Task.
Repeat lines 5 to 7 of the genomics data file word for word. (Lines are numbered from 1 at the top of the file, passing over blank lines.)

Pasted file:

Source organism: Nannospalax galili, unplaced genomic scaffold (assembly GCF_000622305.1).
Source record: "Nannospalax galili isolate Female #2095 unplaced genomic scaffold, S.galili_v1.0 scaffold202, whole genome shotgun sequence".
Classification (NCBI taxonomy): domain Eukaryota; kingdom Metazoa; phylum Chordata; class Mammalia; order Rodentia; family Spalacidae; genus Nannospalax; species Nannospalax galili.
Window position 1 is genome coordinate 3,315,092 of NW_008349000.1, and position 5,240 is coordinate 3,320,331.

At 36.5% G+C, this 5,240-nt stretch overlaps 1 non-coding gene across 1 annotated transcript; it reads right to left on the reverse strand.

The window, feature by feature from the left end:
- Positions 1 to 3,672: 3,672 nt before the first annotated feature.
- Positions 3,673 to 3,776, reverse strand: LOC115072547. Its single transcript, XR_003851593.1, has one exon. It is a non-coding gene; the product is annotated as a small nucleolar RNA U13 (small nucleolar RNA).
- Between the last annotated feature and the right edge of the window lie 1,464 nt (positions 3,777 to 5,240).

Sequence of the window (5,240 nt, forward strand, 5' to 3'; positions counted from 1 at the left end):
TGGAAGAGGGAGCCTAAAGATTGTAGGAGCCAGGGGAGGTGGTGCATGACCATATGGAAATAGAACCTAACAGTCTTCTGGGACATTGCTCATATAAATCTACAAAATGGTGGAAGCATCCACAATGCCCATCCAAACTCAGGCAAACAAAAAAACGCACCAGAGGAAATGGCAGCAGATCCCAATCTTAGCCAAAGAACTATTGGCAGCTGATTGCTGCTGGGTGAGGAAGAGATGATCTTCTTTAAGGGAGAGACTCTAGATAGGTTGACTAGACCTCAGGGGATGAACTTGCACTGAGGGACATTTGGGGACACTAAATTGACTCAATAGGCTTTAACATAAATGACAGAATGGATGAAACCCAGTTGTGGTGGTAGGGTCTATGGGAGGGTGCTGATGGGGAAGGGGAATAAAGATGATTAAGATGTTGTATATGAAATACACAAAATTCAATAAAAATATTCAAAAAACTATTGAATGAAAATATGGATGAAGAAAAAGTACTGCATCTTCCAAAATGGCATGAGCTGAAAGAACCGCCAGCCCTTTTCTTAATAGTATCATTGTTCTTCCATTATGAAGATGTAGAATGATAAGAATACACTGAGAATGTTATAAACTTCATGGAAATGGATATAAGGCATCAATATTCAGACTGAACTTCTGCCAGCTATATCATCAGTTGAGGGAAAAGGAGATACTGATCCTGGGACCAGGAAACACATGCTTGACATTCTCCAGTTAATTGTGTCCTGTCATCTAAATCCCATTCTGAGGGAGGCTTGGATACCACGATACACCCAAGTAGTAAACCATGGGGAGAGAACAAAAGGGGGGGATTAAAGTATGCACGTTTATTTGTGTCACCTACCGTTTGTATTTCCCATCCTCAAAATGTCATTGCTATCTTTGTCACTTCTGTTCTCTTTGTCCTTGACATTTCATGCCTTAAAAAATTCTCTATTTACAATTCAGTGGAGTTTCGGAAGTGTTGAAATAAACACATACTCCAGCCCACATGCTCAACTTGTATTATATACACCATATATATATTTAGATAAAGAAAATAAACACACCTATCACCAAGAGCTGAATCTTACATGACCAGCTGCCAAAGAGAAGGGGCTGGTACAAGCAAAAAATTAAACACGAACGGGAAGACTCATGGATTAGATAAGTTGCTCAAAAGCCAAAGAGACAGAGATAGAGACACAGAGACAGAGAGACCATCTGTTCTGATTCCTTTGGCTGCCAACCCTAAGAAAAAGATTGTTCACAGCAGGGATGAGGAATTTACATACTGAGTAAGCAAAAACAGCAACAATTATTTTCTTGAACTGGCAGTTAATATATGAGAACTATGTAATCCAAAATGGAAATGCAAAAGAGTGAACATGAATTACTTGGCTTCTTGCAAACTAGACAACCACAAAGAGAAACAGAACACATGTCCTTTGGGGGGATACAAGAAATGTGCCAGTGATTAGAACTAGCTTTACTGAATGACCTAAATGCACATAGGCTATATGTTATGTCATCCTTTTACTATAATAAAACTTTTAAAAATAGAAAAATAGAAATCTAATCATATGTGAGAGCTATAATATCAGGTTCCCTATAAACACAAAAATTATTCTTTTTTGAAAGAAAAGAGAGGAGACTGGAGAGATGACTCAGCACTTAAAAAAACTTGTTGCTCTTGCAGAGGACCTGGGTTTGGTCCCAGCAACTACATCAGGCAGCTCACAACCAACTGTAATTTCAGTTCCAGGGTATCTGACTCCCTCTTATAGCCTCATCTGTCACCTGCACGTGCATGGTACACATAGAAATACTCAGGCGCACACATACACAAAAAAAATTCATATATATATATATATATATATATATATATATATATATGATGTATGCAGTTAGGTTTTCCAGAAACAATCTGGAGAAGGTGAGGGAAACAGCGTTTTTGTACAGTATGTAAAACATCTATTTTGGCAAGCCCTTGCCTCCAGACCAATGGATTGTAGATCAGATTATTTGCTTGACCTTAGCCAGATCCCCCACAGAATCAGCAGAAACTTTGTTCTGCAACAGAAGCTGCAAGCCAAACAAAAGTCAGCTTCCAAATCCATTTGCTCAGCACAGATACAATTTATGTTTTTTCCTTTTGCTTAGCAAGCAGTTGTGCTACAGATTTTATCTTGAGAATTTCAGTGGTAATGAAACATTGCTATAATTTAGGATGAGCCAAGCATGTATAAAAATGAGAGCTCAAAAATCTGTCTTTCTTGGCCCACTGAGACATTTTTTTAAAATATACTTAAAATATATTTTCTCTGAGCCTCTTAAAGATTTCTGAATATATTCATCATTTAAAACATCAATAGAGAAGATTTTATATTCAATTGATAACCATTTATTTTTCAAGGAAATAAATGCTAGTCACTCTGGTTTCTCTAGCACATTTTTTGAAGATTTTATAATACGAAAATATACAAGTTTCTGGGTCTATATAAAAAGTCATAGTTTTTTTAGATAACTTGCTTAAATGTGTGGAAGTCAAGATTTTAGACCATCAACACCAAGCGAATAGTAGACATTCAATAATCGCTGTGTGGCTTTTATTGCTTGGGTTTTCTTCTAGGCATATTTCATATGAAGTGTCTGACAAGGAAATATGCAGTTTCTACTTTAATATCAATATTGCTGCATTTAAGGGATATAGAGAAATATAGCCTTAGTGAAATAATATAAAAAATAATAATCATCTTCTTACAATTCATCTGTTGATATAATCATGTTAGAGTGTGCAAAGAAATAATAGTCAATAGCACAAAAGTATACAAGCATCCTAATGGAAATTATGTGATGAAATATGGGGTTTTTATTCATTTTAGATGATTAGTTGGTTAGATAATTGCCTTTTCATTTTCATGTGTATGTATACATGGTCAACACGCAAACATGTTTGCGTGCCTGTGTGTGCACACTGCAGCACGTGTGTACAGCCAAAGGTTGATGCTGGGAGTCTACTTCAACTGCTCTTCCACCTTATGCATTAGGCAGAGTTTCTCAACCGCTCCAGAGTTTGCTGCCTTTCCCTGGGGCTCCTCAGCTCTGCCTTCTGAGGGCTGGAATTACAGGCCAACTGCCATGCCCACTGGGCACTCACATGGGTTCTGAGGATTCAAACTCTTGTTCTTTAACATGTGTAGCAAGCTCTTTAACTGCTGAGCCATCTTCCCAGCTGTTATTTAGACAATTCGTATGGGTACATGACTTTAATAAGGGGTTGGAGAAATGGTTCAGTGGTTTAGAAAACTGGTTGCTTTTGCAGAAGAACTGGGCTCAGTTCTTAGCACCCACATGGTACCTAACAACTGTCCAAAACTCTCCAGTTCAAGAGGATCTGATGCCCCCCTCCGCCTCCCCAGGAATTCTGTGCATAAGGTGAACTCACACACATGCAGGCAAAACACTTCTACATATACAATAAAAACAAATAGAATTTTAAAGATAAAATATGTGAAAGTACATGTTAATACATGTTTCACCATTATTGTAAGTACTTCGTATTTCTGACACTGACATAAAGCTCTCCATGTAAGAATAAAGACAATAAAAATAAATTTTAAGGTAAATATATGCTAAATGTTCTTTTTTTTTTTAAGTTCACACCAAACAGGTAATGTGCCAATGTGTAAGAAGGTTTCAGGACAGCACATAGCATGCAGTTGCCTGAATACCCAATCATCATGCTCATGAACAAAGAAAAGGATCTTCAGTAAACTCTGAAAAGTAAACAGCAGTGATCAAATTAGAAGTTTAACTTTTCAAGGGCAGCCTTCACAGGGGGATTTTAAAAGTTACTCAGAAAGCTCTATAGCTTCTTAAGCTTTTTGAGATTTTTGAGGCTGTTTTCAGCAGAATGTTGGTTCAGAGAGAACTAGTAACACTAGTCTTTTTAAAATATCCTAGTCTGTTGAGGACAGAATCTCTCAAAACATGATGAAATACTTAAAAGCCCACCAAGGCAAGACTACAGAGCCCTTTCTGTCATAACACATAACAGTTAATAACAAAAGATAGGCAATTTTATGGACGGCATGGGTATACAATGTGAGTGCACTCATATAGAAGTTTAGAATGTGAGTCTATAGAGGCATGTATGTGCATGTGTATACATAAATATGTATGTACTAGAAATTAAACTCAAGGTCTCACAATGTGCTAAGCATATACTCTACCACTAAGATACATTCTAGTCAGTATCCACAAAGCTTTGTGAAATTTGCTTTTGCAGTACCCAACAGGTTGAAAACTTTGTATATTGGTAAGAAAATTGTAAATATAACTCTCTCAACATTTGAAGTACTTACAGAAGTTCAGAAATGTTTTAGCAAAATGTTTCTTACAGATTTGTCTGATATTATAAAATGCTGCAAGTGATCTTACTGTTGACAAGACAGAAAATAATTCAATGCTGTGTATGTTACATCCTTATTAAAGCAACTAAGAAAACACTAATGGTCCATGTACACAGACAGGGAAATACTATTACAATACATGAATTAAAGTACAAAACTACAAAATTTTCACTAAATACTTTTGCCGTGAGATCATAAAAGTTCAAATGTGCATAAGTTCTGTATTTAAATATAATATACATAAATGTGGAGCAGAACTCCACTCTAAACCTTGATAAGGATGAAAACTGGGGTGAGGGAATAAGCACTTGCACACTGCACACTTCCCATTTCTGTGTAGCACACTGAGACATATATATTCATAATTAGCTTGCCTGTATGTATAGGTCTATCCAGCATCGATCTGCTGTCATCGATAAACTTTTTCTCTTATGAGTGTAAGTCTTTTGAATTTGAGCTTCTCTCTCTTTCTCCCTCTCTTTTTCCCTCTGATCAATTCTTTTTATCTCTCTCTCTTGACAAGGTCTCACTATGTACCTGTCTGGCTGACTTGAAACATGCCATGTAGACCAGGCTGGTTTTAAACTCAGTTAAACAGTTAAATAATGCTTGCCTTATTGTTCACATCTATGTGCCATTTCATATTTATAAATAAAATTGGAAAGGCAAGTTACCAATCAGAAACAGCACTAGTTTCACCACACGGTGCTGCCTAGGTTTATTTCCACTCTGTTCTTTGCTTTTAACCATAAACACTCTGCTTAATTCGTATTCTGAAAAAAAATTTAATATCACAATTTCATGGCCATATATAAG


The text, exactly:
At 36.5% G+C, this 5,240-nt stretch overlaps 1 non-coding gene across 1 annotated transcript; it reads right to left on the reverse strand.

The window, feature by feature from the left end:
- Positions 1 to 3,672: 3,672 nt before the first annotated feature.